Proudly Serving the Texas Scottie Rescue Community Since 2002

All Rights Reserved to TSRF 2019

WebMaster - L:inda Bassett

ABOUT

SCOTTIES

CH. Heworth Rascal ca. 1890's

CH. Roundtown Mercedes of Maryscot - Sadie ca. 2009

   The Scottie is a small, compact short-legged, sturdily-built dog of good balance and substance. He is certainly descended from the sturdy, rough-coated terrier with a weather-resistant coat that was a working and hunting dog of hundreds of years ago in Scotland. The Scots called the ancestral dog the  "die-hard", which describes his overall nature almost perfectly. Confident, resilient and dignified, a Scottie takes life in stride and accepts what it brings him.

   The Scottie is an extraordinary and versatile breed. With training, many participate in a variety of activities such as agility, barn hunt, obedience, rally, lure coursing, therapy/service work and conformation. Always on the alert and not easily rattled, he's a calm, loving companion who forms a tight attachment to his owners.

(courtesy of the STCA)

"Who is the Scottish Terrier?"

“The Scotch Terrier has a most acute smell and is very expert in forcing foxes and other game out of their coverts. It is the determined enemy of all vermin kind such as weasels, badgers, rats, and so forth.”—Samuel Bewick, History of Quadrupeds, 1822 (from The Book of the Scottish Terrier by Fayette C. Ewing, 1944 edition)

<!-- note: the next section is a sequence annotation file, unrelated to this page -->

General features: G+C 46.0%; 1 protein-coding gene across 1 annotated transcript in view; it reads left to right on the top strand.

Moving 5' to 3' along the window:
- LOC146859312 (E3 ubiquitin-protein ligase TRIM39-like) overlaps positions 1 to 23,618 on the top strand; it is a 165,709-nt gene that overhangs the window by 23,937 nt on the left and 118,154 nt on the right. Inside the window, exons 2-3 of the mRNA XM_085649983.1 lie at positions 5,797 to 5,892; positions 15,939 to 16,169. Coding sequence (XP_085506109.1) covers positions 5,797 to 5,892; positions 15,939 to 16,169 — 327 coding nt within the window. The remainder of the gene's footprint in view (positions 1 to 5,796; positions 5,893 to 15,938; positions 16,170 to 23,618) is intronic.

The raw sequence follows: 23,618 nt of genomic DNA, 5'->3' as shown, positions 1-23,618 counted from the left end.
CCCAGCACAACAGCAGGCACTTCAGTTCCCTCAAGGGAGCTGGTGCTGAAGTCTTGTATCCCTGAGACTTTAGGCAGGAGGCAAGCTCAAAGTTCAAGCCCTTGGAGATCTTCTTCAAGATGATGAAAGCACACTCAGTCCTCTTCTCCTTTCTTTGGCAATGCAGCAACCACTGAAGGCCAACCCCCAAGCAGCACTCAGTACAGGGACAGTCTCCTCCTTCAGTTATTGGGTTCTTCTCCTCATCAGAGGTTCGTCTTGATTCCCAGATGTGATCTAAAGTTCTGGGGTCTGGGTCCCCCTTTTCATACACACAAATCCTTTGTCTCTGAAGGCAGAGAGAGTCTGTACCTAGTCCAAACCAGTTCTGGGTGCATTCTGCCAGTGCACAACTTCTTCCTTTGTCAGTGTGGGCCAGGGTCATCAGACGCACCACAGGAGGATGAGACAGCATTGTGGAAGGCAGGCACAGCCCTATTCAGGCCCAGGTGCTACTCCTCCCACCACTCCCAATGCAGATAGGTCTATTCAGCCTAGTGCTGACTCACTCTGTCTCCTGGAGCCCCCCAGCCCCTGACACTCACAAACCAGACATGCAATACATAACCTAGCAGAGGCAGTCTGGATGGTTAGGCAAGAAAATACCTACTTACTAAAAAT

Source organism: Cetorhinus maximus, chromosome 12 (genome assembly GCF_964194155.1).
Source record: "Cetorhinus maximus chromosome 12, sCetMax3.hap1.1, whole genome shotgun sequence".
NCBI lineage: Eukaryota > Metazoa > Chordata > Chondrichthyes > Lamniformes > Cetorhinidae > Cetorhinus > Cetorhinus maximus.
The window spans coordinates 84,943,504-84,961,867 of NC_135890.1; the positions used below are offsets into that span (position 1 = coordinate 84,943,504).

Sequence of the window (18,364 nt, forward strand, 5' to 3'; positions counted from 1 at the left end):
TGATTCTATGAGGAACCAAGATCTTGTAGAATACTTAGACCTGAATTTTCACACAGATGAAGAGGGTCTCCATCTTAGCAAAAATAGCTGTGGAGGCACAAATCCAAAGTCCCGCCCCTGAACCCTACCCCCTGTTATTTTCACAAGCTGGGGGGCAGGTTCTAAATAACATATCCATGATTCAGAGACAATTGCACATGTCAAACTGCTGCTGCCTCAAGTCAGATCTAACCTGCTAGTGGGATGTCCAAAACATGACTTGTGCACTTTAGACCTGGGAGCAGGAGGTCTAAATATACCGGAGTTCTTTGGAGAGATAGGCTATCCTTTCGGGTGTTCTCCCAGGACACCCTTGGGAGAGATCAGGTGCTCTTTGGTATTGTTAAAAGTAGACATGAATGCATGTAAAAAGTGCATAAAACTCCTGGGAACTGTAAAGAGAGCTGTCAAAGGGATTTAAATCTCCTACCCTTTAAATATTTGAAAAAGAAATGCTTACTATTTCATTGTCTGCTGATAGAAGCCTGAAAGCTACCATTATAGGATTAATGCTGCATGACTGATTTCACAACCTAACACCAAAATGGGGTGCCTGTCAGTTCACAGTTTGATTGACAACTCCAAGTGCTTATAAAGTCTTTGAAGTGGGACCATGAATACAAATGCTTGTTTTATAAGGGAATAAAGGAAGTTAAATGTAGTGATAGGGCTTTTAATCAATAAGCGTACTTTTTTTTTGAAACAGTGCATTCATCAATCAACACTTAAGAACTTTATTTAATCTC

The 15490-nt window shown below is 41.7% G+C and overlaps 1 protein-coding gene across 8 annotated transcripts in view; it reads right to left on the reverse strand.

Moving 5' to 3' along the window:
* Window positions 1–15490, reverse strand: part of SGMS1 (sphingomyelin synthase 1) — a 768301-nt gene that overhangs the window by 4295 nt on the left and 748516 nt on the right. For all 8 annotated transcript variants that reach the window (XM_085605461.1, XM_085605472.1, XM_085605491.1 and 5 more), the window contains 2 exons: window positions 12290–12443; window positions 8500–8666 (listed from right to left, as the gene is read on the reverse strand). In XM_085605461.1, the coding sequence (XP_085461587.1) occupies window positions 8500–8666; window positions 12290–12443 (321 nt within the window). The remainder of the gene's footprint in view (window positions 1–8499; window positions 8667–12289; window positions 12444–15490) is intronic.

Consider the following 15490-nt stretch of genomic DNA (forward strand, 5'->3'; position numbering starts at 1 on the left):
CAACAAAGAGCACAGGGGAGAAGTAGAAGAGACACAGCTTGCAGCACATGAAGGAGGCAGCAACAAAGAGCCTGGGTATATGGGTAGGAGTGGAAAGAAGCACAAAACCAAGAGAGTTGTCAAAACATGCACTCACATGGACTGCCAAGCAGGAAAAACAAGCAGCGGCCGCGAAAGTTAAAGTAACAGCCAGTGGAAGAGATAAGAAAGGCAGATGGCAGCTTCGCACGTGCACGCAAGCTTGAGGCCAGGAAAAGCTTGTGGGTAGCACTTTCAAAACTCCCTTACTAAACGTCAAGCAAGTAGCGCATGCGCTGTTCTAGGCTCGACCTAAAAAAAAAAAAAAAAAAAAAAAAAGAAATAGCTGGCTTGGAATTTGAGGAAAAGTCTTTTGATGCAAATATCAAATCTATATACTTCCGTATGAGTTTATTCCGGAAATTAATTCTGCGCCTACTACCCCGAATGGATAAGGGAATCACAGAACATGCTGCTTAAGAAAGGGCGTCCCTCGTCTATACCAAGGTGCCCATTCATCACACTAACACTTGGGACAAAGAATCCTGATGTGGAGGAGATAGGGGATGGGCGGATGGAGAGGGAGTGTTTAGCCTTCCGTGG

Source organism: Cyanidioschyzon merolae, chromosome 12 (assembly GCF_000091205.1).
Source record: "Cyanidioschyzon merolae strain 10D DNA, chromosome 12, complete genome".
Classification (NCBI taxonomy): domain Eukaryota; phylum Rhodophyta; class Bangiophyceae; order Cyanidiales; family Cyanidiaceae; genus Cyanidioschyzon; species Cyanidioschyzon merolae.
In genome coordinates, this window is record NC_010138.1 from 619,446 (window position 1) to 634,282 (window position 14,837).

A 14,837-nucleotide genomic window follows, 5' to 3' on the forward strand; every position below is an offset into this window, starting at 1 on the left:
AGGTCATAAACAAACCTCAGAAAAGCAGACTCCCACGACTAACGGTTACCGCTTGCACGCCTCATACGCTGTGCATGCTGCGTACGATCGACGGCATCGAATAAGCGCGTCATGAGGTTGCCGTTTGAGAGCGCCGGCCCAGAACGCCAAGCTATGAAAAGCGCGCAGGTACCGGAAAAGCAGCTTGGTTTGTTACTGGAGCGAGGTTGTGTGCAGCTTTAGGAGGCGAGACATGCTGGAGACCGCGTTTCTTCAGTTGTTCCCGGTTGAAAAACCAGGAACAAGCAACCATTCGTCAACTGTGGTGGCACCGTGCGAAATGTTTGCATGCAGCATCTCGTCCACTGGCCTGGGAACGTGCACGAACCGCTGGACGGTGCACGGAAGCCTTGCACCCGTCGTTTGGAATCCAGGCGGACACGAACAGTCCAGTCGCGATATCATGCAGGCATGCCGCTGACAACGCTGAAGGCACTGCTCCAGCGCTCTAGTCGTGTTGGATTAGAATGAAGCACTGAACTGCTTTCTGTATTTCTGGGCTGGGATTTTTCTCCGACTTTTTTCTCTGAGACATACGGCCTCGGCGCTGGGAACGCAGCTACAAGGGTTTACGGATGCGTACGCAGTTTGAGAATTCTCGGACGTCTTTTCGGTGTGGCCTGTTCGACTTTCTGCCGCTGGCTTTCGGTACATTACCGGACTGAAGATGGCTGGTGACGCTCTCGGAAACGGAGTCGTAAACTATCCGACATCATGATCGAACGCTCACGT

“He is the philosopher among dogs, aloof, reserved, dignified and very independent. He has the tact, unassuming self confidence, patience, tolerance and understanding of a true gentleman…As a discriminating judge of human nature he has few equals. He will weigh you up and either treat you with supreme indifference, or indicate by his manner that he accepts you.”—Dorothy Caspersz, The Scottish Terrier, 1976 edition

Historic words of Scottish Terrier breed experts were excerpted from classic publications by Carole Owen for Texas Scottie Rescue Fund, Inc.

 To read the complete article, please click here: 

CH. Heworth Rascal ca. 1890's